It’s not like I remembered

 la familia

It’s not like I remembered.

That’s what I kept thinking as I sat with my family going through old pictures. I’d seen the photographs a hundred times but this time I was seeing details that I’d never noticed before. Art on a wall, a book on a table, a tree in the background…

I drove down the street of our childhood home. The old house was torn down long ago but I have memories of the new house too. The house on Simmons. That phrase kept coming up in conversation as though the street was its own habitat or a moon orbiting a world that everyone else lived in but us. The road used to seem so long when I was a kid and now it didn’t. The houses were closer together, the yards smaller. It’s not like I remembered.

I got to see a video of my sister’s wedding from 1991. It was such a tumultuous time in my life. I was a mess inside, suffering from anxiety attacks and night terrors. I was in college at the time and I barely made it to class most days. I was so surprised to see how happy, pretty and normal I looked. It’s not like I remembered.

The week leading up to my sister’s memorial was full. I kept wondering how I could be so sad and so peaceful at the same time. Those feelings were oddly compatible in the shadow of my sister’s death. I felt surprisingly detached from the sadness of the past. It was all from the here and now. The kind of sadness that comes from holding space for the grief of others more than my own.

The memorial was at my mom’s house. I drove separately from my husband and kids in case I wanted to stay longer. As I approached my mom’s street, I had a sudden urge to keep driving. Maybe I could go to a bookstore or just sit alone in a parking lot. Anywhere but there. I knew I had to go but the feeling to run took me by surprise.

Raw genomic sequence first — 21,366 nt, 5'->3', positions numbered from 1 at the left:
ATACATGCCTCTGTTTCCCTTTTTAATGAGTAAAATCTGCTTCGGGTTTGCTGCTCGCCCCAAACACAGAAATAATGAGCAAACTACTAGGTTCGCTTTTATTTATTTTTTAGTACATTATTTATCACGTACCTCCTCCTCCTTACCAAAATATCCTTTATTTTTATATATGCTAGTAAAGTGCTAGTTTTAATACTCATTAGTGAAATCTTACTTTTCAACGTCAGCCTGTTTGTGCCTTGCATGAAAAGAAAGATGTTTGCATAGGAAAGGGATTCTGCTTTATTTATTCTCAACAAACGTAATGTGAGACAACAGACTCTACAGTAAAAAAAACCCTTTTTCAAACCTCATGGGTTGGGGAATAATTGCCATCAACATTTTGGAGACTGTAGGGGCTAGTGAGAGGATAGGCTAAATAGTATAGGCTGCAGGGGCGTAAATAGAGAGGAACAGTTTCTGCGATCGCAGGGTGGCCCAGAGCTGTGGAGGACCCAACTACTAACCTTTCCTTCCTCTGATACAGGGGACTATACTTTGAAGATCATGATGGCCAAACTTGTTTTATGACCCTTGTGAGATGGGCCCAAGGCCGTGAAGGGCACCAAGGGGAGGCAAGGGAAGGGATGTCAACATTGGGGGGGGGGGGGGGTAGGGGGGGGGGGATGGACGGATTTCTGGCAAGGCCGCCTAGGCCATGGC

My siblings have a different father and there were a lot of cousins from their side of the family that I hadn’t seen since I was a kid. I laughed at how some of them went up to my 23 year old niece and thought she was me. I’m 44 years old! I guess I’m frozen in their memories as a young girl. Not that I’m complaining.

I didn’t realize until the day after the memorial that I’d given myself a deadline. I subconsciously told myself that life would get back to “normal” after the day was over. I wouldn’t feel so sad anymore. I’d start cooking dinner again and want to read to my kids. I’d walk the dog and the heaviness would dissipate. I didn’t realize that I’d set an imaginary deadline until I found myself getting angry. Angry that life is supposed to move on now but I’m just beginning to grieve. The plans and preparations kept me busy last week and now that’s over.

I’m not angry today. Just weepy. If I didn’t watch the news I’d never know that hurricane Odile is making its way up the Baja peninsula and is set to drench southern Arizona by Wednesday. How fitting. After the downpour the night of my sister’s death, storms will forever be linked with her memory. I’m prepared to ride it out and go with the flow. To keep safe but not resist.

Hurricane Odile

29 Comments on “It’s not like I remembered

  1. This really spoke to me, Karen:

    “I didn’t realize that I’d set an imaginary deadline until I found myself getting angry. Angry that life is supposed to move on now but I’m just beginning to grieve.”

    It’s odd how the days just keep dawning after loss. People move on. And you stay stuck. At least for a while.

    I’ll be thinking of you as you continue to mourn, knowing that there is no time limit for sadness and longing.

    Prayers to you, friend.

    ❤ Dani

    Like

    • It’s almost like heartbreak takes us on a trip and then we’re expected to come back from that trip and relate to everyone like we did before. But we’re forever changed by the experiences we had on that trip. It’s not a bad thing but hard to adjust to. Thank you for your prayers and support Dani!